Monitoring and Value of Information
To make effective environmental decisions we need information. This information allows to us to understand ecological, social, economic systems and assess the consequences of management or planning decisions that we make. However, gaining new information is not free; it costs time and money to undertake surveys or other types of data collection. So gaining new information will only be valuable then if the benefits of the new information outweigh the costs. We are interested in understanding when, where and what type of information provides the greatest benefits for conservation outcomes.
Selecting Socio-ecological Indicators for Conservation
The Value of Social Network Information for Conservation Planning
What is the Value of Learning about Minimum Viable Populations Sizes?
The Value of Incorporating Detection Errors into Conservation Planning
Maxwell, S. L., J. R. Rhodes, M. C. Runge, H. P. Possingham, C. F. Ng, and E. McDonald-Madden. 2015. How much is new information worth? Evaluating the financial benefit of resolving management uncertainty. Journal of Applied Ecology 52:12-20.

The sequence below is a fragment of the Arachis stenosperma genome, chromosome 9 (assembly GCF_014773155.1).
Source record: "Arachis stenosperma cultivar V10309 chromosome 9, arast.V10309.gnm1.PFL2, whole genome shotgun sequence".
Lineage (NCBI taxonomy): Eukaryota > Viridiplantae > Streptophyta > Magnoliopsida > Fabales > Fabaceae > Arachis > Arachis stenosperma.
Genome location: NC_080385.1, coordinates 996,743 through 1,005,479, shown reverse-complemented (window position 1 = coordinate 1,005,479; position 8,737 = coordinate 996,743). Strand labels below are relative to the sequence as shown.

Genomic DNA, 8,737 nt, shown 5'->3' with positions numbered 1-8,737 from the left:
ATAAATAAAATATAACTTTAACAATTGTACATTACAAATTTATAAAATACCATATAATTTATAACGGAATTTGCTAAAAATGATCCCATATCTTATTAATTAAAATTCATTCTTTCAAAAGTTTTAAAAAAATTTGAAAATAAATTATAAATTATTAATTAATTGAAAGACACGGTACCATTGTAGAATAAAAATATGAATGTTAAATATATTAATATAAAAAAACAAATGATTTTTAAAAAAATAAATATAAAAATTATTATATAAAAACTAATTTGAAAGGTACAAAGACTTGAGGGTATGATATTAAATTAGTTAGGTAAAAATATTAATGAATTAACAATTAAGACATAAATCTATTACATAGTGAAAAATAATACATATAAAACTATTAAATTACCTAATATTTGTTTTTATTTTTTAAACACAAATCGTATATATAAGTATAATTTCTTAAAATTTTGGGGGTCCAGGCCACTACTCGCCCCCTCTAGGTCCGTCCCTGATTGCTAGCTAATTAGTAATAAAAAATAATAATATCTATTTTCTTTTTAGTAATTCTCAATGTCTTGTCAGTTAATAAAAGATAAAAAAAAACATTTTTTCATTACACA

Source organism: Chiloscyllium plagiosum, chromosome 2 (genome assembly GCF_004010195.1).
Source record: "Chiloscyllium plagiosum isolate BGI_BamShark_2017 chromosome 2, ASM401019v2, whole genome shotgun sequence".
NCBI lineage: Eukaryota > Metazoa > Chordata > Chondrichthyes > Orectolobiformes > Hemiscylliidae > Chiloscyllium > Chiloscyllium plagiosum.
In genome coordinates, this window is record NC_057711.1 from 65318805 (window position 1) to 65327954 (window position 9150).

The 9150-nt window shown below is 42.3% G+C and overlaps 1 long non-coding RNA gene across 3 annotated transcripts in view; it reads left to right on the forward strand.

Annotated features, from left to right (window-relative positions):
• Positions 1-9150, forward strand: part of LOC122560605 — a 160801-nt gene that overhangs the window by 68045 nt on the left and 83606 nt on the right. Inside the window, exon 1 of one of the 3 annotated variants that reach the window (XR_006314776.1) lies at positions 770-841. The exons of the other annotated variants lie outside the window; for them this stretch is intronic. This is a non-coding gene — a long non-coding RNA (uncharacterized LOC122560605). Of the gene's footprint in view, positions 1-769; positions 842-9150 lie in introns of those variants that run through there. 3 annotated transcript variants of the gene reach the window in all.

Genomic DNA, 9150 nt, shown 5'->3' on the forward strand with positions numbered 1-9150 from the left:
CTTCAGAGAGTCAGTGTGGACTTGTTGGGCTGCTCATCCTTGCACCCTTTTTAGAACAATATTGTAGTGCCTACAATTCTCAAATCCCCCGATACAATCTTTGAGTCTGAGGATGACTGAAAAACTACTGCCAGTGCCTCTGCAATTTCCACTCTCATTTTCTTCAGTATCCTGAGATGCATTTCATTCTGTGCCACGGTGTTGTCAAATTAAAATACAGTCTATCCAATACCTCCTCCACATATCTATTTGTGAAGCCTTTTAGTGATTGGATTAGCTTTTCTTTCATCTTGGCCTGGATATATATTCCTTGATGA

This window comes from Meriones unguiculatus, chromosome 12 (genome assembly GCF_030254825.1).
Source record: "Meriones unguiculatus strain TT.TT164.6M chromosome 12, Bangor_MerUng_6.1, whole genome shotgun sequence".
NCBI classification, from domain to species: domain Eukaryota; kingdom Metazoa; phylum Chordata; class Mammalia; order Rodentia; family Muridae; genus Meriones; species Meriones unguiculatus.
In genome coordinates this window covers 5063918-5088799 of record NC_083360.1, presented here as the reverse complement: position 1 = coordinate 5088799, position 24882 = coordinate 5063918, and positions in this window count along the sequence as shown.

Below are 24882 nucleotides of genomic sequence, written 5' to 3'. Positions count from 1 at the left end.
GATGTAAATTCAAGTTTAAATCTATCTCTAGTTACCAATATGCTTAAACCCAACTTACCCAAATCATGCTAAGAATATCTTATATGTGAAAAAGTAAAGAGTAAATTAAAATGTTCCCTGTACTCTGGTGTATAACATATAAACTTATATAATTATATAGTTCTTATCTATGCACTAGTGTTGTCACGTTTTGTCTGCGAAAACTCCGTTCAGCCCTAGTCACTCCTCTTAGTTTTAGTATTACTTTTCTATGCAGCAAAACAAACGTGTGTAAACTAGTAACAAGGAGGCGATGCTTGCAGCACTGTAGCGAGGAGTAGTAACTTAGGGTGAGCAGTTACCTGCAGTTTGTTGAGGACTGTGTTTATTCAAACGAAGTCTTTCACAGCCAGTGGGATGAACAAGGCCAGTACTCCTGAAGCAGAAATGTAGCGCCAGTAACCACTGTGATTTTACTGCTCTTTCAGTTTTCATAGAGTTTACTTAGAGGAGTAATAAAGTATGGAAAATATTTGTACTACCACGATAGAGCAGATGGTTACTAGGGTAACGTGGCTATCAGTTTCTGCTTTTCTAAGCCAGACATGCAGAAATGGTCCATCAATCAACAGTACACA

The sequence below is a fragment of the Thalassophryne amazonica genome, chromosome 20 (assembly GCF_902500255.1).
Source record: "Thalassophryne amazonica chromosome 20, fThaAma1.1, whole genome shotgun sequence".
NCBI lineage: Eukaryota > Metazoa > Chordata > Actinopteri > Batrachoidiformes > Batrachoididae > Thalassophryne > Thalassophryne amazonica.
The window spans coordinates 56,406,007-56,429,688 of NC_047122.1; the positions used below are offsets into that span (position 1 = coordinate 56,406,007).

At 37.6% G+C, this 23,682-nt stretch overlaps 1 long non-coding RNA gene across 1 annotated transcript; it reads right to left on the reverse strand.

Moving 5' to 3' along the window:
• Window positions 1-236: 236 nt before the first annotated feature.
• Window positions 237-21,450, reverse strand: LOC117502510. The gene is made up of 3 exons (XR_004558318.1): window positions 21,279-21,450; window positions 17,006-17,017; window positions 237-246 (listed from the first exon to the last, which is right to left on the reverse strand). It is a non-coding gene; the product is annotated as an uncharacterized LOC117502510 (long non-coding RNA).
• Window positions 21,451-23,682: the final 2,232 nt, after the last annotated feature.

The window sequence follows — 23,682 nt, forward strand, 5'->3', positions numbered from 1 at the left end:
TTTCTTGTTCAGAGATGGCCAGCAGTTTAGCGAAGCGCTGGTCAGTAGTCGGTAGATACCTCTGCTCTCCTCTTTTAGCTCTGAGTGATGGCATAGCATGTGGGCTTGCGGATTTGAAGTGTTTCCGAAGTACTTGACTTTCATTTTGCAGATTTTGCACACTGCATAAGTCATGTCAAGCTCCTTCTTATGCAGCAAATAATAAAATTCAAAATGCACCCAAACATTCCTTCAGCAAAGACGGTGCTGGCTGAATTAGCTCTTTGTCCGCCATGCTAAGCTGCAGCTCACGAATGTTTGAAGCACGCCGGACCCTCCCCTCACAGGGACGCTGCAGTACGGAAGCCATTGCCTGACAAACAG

Wilson, H. B., J. R. Rhodes, and H. P. Possingham. 2015. Two additional principles for determining which species to monitor. Ecology 96:3016-3022.
Runting, R., K. Wilson, and J. R. Rhodes. 2013. Does more mean less? The value of information for conservation planning under sea level rise. Global Change Biology 19:352-363.
Rhodes, J. R. and N. Jonzén. 2011. Monitoring temporal trends in spatially structured populations: how should sampling effort be allocated between space and time? Ecography 34:1040-1048.